In Kelly v. Metallics, West
(10th Cir. 6/7/05) the 10th Circuit wades into a problem that is dividing the circuits - is an employee who is not actually disabled (as defined under the ADA), but is "perceived as disabled", entitled to a reasonable accommodation? The question arose where Beverly Kelly could have accomplished all of the essential functions of her office job, if
she had been allowed to use a portable oxygen device. Because with the oxygen device she could perform all of "life's major activities" she was not disabled under Sutton v. United Air Lines
Her employer was less than enthusiastic, first telling her "no oxygen would be allowed on the premises," and later writing her a letter which included the following:
It appears that your health situation the past few months has not improved. You have lost considerable time and your words to me this morning is that you and your doctor have not found the answer and you would either report to work with an oxygen bottle or lose more time. Either condition does not make for a stable employee. Based on this information, management in a meeting this morning, voted to hire a new replacement for your job.
The challenge arose over the jury instructions, which the company argued allowed it to be found liable if it had failed to reasonably accommodate Kelly. The employee and the district court argued that was not the case, but the appellate court found the instructions did have the effect that the company alleged. Unfortunately for the company, that victory was short lived as the the Court went on to find that it was permissible. Adopting the words from a sister circuit, the Court held:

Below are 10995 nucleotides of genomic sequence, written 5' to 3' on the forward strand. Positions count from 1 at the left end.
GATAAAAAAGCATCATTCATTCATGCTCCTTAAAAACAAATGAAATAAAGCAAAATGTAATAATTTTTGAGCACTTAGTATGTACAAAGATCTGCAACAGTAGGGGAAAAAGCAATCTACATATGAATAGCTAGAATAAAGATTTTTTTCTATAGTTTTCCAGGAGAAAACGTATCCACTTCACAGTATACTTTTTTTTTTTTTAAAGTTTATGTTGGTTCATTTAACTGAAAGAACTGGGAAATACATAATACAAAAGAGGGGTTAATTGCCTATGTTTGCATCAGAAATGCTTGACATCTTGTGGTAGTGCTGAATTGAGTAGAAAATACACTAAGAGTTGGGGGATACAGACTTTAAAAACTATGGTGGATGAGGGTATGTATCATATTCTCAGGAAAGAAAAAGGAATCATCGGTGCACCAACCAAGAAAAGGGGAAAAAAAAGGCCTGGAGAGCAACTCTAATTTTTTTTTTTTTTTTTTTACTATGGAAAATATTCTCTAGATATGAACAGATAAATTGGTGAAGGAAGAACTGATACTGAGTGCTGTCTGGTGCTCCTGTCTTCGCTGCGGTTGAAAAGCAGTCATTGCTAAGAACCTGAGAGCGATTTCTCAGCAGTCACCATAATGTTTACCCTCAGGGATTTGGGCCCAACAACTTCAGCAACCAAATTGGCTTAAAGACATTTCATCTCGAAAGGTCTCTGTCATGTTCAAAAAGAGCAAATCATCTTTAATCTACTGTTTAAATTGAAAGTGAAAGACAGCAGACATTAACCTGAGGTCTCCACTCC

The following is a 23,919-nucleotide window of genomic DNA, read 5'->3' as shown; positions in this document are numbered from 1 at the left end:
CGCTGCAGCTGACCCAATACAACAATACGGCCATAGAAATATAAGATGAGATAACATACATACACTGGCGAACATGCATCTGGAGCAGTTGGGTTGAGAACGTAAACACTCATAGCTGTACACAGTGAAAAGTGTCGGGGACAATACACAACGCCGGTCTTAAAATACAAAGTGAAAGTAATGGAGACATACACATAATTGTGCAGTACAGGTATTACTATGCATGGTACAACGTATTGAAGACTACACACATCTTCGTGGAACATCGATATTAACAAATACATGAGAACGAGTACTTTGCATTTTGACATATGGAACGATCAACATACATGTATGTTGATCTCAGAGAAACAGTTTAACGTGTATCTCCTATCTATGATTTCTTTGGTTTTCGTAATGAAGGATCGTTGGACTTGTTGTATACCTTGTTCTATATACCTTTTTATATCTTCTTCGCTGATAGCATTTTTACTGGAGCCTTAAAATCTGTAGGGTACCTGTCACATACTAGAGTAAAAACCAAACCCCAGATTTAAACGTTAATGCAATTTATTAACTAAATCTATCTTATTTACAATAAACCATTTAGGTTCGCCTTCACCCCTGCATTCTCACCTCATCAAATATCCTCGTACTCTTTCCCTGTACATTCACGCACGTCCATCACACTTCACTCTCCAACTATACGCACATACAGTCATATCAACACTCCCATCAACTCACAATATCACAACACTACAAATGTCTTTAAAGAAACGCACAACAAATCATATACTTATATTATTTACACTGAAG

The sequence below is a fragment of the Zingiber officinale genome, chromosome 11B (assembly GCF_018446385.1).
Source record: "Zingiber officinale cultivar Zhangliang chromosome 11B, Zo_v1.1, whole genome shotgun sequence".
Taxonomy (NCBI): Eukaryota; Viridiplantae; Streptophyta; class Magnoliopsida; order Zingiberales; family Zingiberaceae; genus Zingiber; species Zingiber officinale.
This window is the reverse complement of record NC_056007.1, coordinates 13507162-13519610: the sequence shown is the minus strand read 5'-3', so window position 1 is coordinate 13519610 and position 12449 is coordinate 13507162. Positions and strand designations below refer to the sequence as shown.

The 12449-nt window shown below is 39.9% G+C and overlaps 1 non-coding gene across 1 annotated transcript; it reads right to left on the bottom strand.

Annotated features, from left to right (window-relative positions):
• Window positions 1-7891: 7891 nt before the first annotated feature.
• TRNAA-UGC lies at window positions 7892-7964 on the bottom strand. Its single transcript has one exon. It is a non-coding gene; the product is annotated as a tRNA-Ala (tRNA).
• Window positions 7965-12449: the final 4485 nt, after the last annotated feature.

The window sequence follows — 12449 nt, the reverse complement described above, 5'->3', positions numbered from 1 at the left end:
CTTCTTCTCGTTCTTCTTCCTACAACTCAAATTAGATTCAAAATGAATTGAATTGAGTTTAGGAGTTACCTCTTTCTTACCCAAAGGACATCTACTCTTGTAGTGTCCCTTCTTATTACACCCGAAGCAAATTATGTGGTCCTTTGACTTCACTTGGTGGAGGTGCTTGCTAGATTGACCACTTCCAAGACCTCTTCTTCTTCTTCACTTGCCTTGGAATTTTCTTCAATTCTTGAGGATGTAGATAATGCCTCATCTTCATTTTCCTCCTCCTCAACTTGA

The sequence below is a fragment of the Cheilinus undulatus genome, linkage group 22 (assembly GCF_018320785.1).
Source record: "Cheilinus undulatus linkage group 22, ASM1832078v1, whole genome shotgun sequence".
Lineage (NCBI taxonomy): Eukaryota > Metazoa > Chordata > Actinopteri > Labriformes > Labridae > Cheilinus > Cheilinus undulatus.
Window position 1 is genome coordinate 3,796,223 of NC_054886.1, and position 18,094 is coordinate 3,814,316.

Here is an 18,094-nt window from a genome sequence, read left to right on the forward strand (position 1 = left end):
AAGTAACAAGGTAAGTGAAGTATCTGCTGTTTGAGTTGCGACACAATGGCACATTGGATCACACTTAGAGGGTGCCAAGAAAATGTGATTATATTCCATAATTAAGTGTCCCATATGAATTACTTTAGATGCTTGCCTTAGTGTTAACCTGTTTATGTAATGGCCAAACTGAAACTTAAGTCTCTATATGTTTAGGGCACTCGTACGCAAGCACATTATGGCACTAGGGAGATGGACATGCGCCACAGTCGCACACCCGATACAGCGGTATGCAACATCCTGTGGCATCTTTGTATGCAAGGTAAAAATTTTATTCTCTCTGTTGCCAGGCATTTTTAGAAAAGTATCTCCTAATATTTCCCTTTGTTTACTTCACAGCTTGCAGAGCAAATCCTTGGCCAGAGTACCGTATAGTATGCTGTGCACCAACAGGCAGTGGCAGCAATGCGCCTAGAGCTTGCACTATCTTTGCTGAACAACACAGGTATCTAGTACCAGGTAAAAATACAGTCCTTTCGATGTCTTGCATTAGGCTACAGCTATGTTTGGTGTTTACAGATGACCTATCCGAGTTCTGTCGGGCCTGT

As the Third Circuit expressed it, the real danger is not that an employee will fail to educate an employer concerning her abilities, but that "[t]he employee whose limitations are perceived accurately gets to work, while [the employee regarded as disabled] is sent home unpaid." Williams v. Philadelphia Housing Auth. Police Dep't, 380 F.3d 751, 773-76 (3d Cir. 2004). That is to say, an employer who is unable or unwilling to shed his or her stereotypic assumptions based on a faulty or prejudiced perception of an employee's abilities must be prepared to accommodate the artificial limitations created by his or her own faulty perceptions.
Based on the Court's analysis of the various circuit courts which have addresssed whether there is an obligation to provide a reasonable accommodation for an individual only "perceived as disabled", the split is 3 for (1st, 3rd and 10th), and 3 against (5th, 6th and 9th). Sounds like a future Supreme Court issue to me, although as the Disability Law blog points out in its post
that alerted me to yesterday's decision in Kelly
, the Supreme Court has passed on this issue so far, as recently as this past term when it did not take the Williams
case from the 3rd Circuit. Just from the opinion, this case doesn't sound like the most favorable fact pattern for those who would oppose such a duty.
The employer had another interesting legal argument on the companion retaliation claim, that in the ADA version of retalation there is no entitlement to compensatory damages. That is the view of the 7th Circuit, see my earlier post, Drafting Error? - 7th Cir. No Compensatory or Punitive Damages for ADA Retaliation Claim. Unfortunately in this case, that argument was not raised with the trial court abd thus was waived so we must wait another day to see if that argument will be accepted by other courts.